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​Great Minds Think Alike: Influential Women Who Have Transformed Science

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It is fair to say that we have always been fascinated by the world around us. Without countless discoveries achieved by brilliant minds across the globe, we would not be where we are today.

Over the centuries, an array of bright and influential women have contributed to enhancing our knowledge of illnesses, chemistry, flora and fauna, and the universe. Between 200–400 AD, Greek physician Metrodora wrote On the Diseases and Cures of Women, a medical text detailing revolutionary therapies and surgical techniques. Hypatia of Alexandria, who lived in the late 4th century, led the life of a respected academic, thriving both in mathematics and philosophy. In the hundreds of years to come, many illuminating women have followed suit, dedicating their professional careers to the wonderful world of science.

If you are browsing through life-science jobs and are in need of some inspiration, take some time to read about the extraordinary work of renowned female scientists. Here, we showcase five exceptional women in science to reveal their resounding achievements, highlighting how they transformed the sector for the better.

Caroline Herschel (1750–1848)

Born and raised in Germany, Caroline Herschel grew up in a large family with a true soft spot for music. Indeed, at the age of 22, she joined her older brother William in the city of Bath to train as a singer and work as an organist. However, the siblings soon took a strong interest in astronomy and began to build their own telescopes. Caroline, specifically, focused on producing and polishing accurate lenses to scrutinise the night sky.

Caroline’s technical efforts helped William discover the planet Uranus in 1781 and, between them, the Herschels recorded over 2,500 star clusters and nebulae. What’s more, in 1786, Caroline identified a mysterious, luminescent object flying across the night sky. It was an outstanding discovery, as she’d just become the first woman in history to register the existence of comets.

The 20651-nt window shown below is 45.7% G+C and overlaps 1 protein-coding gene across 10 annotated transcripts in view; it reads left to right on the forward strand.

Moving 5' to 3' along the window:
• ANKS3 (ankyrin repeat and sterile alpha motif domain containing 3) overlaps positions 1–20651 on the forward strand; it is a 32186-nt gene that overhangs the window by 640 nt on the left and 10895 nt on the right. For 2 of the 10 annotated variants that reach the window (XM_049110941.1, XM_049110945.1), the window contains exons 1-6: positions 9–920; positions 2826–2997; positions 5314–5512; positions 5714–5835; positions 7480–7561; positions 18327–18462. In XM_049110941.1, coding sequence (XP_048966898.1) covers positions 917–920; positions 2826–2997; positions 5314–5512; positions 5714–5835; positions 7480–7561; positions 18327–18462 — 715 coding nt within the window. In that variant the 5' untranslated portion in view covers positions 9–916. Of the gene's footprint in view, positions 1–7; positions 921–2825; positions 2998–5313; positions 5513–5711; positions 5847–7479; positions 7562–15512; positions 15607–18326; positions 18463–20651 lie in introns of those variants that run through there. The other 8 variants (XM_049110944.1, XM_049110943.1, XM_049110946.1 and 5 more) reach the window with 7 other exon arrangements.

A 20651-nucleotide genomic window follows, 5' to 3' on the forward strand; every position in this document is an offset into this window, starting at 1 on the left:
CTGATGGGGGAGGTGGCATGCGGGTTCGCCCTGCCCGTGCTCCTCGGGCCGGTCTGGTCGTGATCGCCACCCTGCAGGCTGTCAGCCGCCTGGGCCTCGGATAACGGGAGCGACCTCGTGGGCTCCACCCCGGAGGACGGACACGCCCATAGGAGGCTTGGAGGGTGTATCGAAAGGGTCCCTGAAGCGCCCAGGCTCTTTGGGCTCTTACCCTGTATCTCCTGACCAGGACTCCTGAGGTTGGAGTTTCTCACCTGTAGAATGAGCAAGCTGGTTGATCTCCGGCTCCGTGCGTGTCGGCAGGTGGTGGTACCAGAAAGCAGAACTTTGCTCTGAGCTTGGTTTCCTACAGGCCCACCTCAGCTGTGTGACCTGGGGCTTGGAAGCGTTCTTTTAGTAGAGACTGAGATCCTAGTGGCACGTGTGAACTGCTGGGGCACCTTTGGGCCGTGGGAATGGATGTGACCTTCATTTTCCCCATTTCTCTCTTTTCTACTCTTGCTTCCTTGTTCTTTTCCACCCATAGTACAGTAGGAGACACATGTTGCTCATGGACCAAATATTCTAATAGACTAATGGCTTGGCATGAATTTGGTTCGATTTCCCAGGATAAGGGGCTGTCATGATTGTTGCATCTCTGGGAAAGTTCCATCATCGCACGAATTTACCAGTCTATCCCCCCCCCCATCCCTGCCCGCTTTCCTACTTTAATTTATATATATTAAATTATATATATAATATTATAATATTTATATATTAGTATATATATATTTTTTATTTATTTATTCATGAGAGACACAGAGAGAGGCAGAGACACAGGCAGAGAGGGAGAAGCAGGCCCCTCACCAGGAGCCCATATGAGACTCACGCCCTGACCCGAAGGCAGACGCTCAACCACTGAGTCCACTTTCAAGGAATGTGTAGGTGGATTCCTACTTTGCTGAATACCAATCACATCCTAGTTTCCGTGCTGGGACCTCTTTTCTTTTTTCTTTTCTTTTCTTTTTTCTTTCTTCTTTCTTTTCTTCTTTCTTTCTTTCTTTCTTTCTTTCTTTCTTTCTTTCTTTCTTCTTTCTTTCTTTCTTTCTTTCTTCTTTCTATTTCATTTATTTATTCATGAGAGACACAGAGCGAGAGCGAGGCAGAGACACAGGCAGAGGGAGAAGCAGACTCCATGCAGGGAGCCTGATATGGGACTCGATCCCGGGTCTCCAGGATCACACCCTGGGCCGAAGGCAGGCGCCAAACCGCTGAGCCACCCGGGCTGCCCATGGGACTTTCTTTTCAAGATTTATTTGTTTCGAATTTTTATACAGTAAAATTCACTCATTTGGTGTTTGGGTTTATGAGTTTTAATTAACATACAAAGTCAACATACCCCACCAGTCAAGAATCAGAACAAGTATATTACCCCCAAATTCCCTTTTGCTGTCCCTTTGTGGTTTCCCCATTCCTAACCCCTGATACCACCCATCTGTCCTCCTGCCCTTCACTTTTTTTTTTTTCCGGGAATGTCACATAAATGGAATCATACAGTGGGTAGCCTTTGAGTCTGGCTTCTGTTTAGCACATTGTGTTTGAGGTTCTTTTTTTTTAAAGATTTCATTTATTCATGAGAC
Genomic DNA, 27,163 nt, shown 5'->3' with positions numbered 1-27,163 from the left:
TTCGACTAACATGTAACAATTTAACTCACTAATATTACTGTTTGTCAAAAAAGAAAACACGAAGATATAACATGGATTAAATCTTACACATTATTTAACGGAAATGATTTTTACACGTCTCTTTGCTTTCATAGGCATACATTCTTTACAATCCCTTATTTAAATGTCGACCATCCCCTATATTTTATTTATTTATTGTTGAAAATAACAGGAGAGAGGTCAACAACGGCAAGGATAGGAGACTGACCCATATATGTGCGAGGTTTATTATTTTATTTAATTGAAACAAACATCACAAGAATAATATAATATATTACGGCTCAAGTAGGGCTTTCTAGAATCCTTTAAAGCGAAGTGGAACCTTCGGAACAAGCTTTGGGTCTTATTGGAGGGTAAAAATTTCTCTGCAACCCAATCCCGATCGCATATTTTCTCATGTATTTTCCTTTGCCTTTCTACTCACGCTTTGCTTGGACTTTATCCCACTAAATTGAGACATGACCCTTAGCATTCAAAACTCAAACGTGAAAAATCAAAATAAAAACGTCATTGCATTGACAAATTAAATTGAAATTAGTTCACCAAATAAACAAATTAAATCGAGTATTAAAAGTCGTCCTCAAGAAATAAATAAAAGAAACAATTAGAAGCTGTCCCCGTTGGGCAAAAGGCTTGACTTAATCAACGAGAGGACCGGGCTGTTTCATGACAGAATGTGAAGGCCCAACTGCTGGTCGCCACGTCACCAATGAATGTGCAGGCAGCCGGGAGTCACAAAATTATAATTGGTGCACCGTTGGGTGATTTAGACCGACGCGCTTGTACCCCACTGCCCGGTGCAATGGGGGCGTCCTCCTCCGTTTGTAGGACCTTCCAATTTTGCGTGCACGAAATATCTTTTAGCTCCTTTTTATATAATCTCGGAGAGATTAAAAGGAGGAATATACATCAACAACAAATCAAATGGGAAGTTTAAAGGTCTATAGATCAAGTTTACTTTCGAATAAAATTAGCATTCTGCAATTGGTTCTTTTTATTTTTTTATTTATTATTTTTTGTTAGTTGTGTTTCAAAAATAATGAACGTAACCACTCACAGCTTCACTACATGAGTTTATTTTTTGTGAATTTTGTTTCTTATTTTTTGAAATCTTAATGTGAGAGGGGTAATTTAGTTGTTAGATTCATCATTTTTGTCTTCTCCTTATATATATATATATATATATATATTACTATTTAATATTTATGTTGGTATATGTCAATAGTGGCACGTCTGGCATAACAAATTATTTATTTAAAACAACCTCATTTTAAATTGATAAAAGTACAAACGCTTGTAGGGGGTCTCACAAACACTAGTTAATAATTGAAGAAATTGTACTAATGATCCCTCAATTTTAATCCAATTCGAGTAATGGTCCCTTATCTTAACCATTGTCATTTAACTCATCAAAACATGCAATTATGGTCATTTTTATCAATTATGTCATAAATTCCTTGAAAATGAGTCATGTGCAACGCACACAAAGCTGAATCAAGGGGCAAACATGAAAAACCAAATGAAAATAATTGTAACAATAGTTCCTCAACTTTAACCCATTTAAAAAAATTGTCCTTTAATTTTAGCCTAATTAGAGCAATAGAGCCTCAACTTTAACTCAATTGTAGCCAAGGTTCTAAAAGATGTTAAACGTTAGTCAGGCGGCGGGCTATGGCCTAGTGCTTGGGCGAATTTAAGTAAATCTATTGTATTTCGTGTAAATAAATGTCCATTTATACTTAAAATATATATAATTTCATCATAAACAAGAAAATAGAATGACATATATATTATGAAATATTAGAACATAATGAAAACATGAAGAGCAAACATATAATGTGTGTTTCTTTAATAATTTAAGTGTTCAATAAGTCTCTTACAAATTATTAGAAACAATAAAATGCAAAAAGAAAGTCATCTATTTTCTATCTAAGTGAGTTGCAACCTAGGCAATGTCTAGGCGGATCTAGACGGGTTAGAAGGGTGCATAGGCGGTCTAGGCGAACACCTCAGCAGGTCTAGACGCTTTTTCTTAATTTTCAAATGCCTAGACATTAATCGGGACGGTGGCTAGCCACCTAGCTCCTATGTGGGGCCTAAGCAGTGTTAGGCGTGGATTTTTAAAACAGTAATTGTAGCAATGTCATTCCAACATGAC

Over the next decade, she would unearth another ten, and submitted about 550 celestial bodies to extend England’s existing star catalogue.

Marie Curie (1867–1934)

Marie Curie, née Maria Skłodowska, is one of the most famous scientists of all time. In the early 1900s, Marie was appointed head of the physics lab at the University of Sorbonne in France, lecturing and sharing precious knowledge when only very few women taught science at an academic level.

Before that, Marie worked alongside her husband Pierre to investigate the enticing sphere of radioactivity. In 1898, the couple discovered two new chemical elements – polonium and radium. Their ground-breaking research led to the invention of a mobile X-ray unit, employed frequently during World War I to treat wounded soldiers on the battlefield.

Marie’s findings and inventions brought her to become the first woman to win a Nobel Prize in Physics (1903). As if one award was not enough, she also received a second Nobel Prize in Chemistry, which truly crowned her as one of the most influential women in the history of science.

Rita Levi-Montalcini (1909–2012)